Complaina[n]ts submit that while other general purpose domains like GLTD .com may have as much or even more crypto fraud, ccTLD .io is an exception because it represents a political entity with no permanent population and no companies law and no law enforcement. Consequently, unlike ccTLD .com or .net where US authorities may seize websites; .io criminals have little to fear as BIOT has no civil police force nor financial intelligence unit. ICB has promoted ccTLD .io to the tech community knowing full well it will be misused by a significant criminal element specializing in crypto assets.

This still feels pretty tenuous to me. You cannot evade the long arm of the law simply by registering on offshore domain.

Still, Levy’s asking for restitution in the form of a percentage of the ICB acquisition price, ongoing and backdated royalties from the sale of .io domains and, failing that, redelegation of the ccTLD to the Chagossian people.

While I think the notion of Donuts/Afilias actively abusing human rights is pretty weak, there’s no denying it’s the beneficiary of an historical wrong. Imagine how many credibility points it could earn by voluntarily negotiating a profit-share with the displaced Chagossians.

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Dead dot-brands #92 and #93

Kevin Murphy, August 4, 2021, Domain Registries

Two more companies have withdrawn from the new gTLD space, asking ICANN to rip up their dot-brand contracts.

The Royal Melbourne Institute of Technology, an Australian university, has terminated its contract for .rmit, and SwiftCover, an American insurance company, has withdrawn .swiftcover.

SwiftCover next used its gTLD, according to zone file records. Not once.

RMIT had registered a small handful of domains under .rmit, and had been using at least one of them — which wasn’t even a redirect to the uni’s main .au site — as recently as February this year.

But by May the experiment was over, with RMIT filing its ICANN papers.

These are the 92nd and 93rd dot-brand termination notices to be published by ICANN.

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GoDaddy and MMX delay closure of $120 million gTLD deal

GoDaddy and MMX have extended the deadline for final closure of their $120 million gTLD acquisition deal by a couple weeks.

MMX said this week the delay is to give them more time to seek approvals from business partners in the four gTLDs that have not already made the move, believed to be .bayern, .boston, .miami and .nrw.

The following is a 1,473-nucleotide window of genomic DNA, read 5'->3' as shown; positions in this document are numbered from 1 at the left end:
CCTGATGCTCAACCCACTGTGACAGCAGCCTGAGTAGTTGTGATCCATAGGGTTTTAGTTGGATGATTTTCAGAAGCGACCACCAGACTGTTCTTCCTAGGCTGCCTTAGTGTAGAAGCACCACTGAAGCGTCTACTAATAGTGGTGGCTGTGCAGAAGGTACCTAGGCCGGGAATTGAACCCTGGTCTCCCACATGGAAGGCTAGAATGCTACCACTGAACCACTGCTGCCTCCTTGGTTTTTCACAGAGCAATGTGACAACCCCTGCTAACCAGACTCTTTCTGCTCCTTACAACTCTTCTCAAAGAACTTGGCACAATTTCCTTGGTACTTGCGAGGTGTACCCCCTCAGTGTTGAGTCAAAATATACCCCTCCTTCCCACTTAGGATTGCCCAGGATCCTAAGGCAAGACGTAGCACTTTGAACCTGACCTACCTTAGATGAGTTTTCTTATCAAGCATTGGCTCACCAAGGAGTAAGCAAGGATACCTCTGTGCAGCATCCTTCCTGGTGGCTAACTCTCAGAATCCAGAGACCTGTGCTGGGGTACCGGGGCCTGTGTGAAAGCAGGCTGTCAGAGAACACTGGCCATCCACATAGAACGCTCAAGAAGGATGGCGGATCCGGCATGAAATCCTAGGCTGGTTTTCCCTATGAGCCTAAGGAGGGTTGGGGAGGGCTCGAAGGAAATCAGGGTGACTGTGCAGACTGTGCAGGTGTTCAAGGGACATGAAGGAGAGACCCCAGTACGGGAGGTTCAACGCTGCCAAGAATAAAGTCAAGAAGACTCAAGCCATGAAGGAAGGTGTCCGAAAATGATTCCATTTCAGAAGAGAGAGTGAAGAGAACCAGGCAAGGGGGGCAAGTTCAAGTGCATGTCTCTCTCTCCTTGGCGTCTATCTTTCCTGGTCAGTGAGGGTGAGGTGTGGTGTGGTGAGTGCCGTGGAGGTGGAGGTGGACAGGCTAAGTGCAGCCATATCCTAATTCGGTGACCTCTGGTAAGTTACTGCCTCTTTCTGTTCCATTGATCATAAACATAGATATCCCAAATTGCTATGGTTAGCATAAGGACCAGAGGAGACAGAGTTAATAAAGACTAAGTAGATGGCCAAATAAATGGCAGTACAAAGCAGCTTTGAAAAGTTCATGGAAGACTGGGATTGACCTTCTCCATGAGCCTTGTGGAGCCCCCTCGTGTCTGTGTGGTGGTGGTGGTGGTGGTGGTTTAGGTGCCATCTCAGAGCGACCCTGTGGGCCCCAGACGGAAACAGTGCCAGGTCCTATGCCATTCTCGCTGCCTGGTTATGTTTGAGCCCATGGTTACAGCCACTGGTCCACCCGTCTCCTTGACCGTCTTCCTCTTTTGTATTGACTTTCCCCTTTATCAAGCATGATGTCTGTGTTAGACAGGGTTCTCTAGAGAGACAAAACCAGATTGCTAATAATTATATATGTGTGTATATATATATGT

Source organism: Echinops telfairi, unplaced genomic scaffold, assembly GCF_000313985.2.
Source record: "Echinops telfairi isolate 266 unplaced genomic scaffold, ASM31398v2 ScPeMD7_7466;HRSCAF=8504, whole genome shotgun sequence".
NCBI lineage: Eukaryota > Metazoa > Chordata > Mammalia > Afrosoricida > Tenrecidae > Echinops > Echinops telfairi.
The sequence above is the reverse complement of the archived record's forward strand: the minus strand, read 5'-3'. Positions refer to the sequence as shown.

These are all geographic strings that require local government sign-off to complete the transfers.

The deadline had been August 7. It’s now August 23.

GoDaddy Registry has already taken control of 23 of MMX’s gTLDS.

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This company had every reason to want a dot-brand, but just killed it off

The latest dot-brand to terminate its new gTLD registry contract with ICANN could have been a case study in why dot-brands are a good idea.

Dabur India is 137 years old and makes over a billion dollars a year selling consumer goods — mainly cosmetics and personal care products, but also shady-looking Ayurvedic alternative medicines and supplements — in its home country and beyond, and it had experimented with using its .dabur gTLD over the last six years.

But it’s no longer interested, telling ICANN recently that it wants its Registry Agreement torn up, which ICANN has agreed to.

That’s despite the fact that Dabur appears to be suffering from exactly the kind of problem that dot-brands were supposed to help mitigate.

If you visit its web site at dabur.com today, you’ll be immediately presented with a very prominent pop-up warning you about scammers exploiting the Dabur trademark to grift money out of people who think they’re signing up to be official distributors.

The notice is lengthy but in part reads:

DABUR is only dealing with trade through www.dabur.com and any person claiming themselves to be taking order for the supply of DABUR products via phone/online may be cheating with you. DABUR shall not be responsible for any order placed other than on our official website www.dabur.com

One of the biggest selling points for the dot-brand concept is that customers can be taught to distrust any solicitation purporting to be legit if it does not originate from a domain in the relevant dot-brand.

If the notice on dabur.com is any guide, turns out you can do the same thing with a .com domain.

Dabur had briefly experimented with its gTLD not long after it was delegated. Current zone files show half a dozen .dabur names, but only two seem to resolve or show up in search engines. One redirects to the .com site.

Ironically, the other is doctor.dabur, in which Dabur solicits doctors to sign up to push its Ayurvedic products. Ayurveda is a form of medical quackery popular in South Asia.

Added to the recent self-termination of QVC’s .qvc, the total number of dot-brands to lose their registry contracts is now 91.

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Olympics: Australia preemptively blocking Brisbane 2032 regs

With the venue for the 2032 Olympic Games revealed as Brisbane, Australia last week, the .au registry this week asked people to stop trying to register Olympics-related domains, because they won’t work.

Local ccTLD registry overseer auDA said in a blog post that it’s seen a spike in attempts to register domains containing the string “olympics” and variants since the announcement was made a week ago.

But these strings are on auDA’s reserved list, which cannot be registered even as substrings without government permission. Only the Australian Olympic Committee is allowed to register such domains.

According to auDA, the protected strings are: olympic, olympics, olympicgames, olympiad and olympiads.